Parents should be careful of claims made about educational apps for children, a leading developmental psychologist warns.
Dr Jordy Kaufman has been studying the impact of touch screen technology on children's learning.
It is relevant research at a time when more and more babies and toddlers are spending time on their parents' smart phones, or even being given their own tablets.
Dr Kaufman of Melbourne's Swinburne University of Technology says it's important to study this new trend in children's play.
Currently, the American Academy of Paediatrics recommends treating touch screen devices like TV - no exposure for children aged under two and then a limited amount until age three.
But Dr Kaufman believes it is ok to put a touch screen device in the hands of a child under two - although their activity on it should be carefully monitored.
His work, which is yet to be published, has been looking at whether children can learn on a touch screen device and transfer that knowledge to the real world.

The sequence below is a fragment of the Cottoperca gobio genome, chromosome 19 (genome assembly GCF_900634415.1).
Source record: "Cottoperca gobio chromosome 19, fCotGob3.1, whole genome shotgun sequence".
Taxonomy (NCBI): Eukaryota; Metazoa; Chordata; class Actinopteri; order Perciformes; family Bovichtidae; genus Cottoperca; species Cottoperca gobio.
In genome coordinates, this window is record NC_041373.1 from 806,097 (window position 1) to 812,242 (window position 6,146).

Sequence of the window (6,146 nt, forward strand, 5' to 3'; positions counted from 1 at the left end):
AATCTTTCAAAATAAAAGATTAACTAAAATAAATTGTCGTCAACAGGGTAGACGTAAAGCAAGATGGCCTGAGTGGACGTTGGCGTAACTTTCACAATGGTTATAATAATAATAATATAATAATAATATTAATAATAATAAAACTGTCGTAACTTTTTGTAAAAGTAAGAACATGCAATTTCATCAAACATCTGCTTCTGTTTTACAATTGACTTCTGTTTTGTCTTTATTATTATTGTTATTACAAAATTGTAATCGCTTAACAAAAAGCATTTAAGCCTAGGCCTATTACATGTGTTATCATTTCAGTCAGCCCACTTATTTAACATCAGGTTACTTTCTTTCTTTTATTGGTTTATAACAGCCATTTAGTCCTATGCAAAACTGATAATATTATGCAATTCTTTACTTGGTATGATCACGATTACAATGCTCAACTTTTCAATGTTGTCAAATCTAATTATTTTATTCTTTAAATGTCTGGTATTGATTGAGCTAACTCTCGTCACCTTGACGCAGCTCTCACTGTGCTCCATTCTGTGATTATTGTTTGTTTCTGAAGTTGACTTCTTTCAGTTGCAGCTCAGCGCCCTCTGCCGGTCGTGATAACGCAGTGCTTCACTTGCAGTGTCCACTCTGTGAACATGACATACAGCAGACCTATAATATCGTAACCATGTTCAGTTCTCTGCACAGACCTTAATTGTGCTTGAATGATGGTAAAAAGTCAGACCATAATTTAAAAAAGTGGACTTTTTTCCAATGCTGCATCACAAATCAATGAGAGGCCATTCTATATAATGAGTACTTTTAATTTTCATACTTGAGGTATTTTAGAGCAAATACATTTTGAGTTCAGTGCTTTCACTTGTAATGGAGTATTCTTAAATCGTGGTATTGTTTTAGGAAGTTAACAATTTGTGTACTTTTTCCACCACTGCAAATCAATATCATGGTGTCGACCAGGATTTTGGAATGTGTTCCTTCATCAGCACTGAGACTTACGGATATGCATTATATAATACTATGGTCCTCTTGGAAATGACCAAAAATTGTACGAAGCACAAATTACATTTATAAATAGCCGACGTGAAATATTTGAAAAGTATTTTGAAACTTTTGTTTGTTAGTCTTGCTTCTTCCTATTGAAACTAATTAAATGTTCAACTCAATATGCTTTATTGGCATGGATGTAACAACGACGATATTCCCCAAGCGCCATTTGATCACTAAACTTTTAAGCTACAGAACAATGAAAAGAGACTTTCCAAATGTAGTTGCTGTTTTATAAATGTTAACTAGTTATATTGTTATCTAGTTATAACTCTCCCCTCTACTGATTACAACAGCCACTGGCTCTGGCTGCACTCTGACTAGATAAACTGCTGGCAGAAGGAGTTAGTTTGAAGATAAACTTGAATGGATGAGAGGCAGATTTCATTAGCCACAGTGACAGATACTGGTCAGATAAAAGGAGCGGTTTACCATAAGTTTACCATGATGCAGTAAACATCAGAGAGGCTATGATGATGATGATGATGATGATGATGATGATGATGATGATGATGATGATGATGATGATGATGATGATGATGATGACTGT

"Overall the picture is fairly negative about what children can learn from television. The problem with extrapolating that to touch screens is that they are very, very different to television. Touch screens aren't passive, they're active," says Dr Kaufman.
But app stores can be a minefield of choice for parents.
"You've got thousands and thousands of apps which are saying that your child should be using this to improve their motor skills, or to improve their memory. ''And they're advertising these for children… less than a year of age."
Dr Kaufman says the app market has been referred to as the "Wild West because of the un-supported claims made about the educational value of apps for kids.
"There's no real good advice out there when you go to these stores and try to look. Ratings aren't particularly helpful."
He advises parents to monitor their children's activity and judge for themselves.
"Are they actually learning from it?
"If they're supposedly learning animal sounds, see if they've learnt animal sounds. What's really important is to observe your child during and after they have been using a specific app and ask was anything gained out of this?"
Dr Kaufman recommends www.childrenstech.com for good app reviews.
* Hundreds of families wondering about the impact of new technology on their children have signed up for Dr Kaufman's research projects.
Sunday correspondent Libby Middlebrook visited Dr Kaufman's "Baby Lab", and spoke to him his ground-breaking research.
His work can be seen on Sunday 7pm TVOne.